The building designed to look like a punchcard

February 2, 2015

4NewYorkPlazaemporisDeep in the Financial District at the corner of Broad and Pearl Streets is a 22-story brick citidel known by its mailing address, 4 New York Plaza.

Fortress-like and impenetrable at the tip of Manhatan, it’s not the loveliest building downtown by any means.

But architectural firm Carson Lundin & Shaw, which designed it in 1969 for banking giant Manufacturers Hanover Trust, was apparently inspired by the data processing tool of the era: the punchcard.

You can see the resemblance in the the small windows along the facade, irregularly placed and slot-like.

Supposedly this punchcard design won awards.

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The punchcard era is long over, but 4 New York Plaza remains, surviving massive flooding and damage thanks to Hurricane Sandy in 2012.

Here’s a more inspiring view of 4 New York Plaza, taken by Lucia M. in 2008, with the walkups on Pearl Street lending it some of their beauty and charm.

[Top photo: Emporis]

Three subway scenes from a 1930s painter

February 2, 2015

The head scarves, newspapers, advertisements, and hats are definitely Depression-era. Substitute the newspapers for iPhones, however, and it’s eerily familiar.

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This 1935 painting by Daniel Celentano, Subway, looks strangely contemporary: a packed car, a cross-section of New Yorkers, and almost everyone minding their own business, looking down or away.

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Celentano needs more recognition. A WPA muralist born in 1902, he grew up as one of 15 kids in a Neapolitan family in Harlem’s Little Italy.

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His work captures the rhythms of 1930s life in the city’s immigrant enclaves and beyond: festivals inspired by saints, laborers at work, and a coal stove keeping passengers warm as they wait for the train in an El Station.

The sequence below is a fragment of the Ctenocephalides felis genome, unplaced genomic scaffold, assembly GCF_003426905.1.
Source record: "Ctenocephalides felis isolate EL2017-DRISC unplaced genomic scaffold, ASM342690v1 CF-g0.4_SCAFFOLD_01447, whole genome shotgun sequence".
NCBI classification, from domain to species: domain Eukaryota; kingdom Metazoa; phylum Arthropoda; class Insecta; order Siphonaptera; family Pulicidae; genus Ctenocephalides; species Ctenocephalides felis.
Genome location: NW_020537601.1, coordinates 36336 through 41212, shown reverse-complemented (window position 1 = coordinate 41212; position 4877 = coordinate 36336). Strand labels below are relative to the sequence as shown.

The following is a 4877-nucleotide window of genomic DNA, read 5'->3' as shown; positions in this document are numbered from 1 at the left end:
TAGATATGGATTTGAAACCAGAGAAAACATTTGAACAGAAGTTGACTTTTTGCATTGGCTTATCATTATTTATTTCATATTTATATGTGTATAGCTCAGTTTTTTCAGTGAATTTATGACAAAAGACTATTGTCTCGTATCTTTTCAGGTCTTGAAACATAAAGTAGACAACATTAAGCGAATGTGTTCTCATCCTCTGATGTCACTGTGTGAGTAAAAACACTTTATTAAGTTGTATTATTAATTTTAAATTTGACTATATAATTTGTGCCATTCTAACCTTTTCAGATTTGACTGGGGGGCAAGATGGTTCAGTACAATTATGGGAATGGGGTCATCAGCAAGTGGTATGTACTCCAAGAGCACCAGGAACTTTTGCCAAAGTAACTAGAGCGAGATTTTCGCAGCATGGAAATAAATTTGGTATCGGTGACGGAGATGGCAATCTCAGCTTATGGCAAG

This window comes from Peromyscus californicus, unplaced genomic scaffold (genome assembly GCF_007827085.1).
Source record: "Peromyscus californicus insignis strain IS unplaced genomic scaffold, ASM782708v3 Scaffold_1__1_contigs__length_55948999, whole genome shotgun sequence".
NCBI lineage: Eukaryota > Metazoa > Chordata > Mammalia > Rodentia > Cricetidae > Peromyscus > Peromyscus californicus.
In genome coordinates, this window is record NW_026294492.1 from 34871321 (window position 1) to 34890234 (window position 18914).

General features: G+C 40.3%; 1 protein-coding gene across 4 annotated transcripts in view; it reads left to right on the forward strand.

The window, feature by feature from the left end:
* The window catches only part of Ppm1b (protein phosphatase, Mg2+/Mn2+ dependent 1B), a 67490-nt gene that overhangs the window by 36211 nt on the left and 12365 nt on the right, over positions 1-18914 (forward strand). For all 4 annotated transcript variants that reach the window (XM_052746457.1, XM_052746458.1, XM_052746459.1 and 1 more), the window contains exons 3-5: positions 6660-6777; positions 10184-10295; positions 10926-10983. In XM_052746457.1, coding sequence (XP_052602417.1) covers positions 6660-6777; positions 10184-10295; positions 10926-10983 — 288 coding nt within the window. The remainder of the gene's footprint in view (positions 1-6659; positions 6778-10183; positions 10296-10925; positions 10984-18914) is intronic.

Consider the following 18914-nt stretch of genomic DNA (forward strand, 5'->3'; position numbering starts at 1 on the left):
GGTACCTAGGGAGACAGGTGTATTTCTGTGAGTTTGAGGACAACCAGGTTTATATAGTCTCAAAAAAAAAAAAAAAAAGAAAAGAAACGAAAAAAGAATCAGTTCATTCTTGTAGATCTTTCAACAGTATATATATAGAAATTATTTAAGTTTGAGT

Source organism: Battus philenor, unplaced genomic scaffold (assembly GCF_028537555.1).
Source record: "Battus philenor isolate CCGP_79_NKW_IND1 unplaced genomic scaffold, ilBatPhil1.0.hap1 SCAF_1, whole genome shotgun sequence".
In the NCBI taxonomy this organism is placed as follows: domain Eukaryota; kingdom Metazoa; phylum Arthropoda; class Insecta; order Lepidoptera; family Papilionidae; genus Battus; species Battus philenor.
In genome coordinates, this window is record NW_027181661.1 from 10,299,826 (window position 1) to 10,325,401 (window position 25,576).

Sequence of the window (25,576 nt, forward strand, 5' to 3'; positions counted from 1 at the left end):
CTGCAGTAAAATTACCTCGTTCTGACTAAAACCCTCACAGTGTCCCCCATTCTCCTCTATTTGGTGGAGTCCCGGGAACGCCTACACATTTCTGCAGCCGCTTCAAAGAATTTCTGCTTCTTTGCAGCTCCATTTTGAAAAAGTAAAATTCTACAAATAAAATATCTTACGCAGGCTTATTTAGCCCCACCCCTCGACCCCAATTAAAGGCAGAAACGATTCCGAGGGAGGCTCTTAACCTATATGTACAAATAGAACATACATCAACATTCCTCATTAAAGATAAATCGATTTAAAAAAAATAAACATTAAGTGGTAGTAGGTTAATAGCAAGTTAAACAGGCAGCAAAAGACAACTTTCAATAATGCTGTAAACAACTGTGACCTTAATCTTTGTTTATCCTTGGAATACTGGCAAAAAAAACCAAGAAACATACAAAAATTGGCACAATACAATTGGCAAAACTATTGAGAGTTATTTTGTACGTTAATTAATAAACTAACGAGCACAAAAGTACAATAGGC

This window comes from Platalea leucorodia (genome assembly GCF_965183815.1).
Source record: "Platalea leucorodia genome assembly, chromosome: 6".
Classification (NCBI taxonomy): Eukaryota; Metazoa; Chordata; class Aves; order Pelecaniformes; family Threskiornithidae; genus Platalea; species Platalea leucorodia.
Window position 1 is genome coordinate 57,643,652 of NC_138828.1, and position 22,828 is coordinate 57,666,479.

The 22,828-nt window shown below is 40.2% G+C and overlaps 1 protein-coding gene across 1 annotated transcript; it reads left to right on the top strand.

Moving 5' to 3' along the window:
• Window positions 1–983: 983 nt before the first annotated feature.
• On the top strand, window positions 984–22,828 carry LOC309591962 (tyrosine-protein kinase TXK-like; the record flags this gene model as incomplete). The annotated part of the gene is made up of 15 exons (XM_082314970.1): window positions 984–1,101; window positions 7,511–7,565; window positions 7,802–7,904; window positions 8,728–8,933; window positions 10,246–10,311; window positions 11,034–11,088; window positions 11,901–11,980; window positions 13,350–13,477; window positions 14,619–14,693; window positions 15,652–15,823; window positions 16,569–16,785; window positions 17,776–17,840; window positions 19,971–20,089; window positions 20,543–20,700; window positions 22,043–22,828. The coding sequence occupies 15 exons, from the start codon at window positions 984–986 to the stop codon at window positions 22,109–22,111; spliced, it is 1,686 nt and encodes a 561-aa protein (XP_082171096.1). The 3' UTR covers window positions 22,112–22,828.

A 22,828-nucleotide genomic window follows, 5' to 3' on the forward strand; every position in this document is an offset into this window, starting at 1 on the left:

CelentanoselfportraitIn the second painting, Celentano gives us a glimpse of the hustle and bustle under the elevated tracks in a working-class New York neighborhood.

Celentano’s New York Street Scene, the third painting here, offers a view of the 1930s elevated train far off in the distance. But what is going on in that green booth with a figure of a woman hanging inside it?

[Above, Celentano’s self-portrait, 1940]

Is this New York’s first motorized snowplow?

January 26, 2015

The caption for this photo, giving us a glimpse of the aftermath of a huge city snowstorm in 1899, doesn’t tell us what corner we’re looking at. But it does show something interesting.

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“Special snow plow vehicle plowing during the Blizzard of 1899,” it reads. For years, of course, the city got rid of snow by packing it in carts drawn by horses. This looks like an early version of a motorized snow plow.

It’s from the wonderful photo collection of the Museum of the City of New York.

Just how bad was Central Park in the 1970s?

January 26, 2015

The opening paragraph from a New York Times story published on May 26, 1977 sums it up well.

“In Central Park, the once-green lawn of the Sheep Meadow is wearing away, gradually becoming a dust bowl with overuse,” wrote the Times.

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“At the Bethesda Fountain, drugs are sold routinely, and the Duck Pond at night becomes a receptacle for beer and soda cans.”

 

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Crime, graffiti, and decay are the buzzwords of 1970s New York City. And just because Central Park was the city’s jewel didn’t mean park structures and landscapes were immune.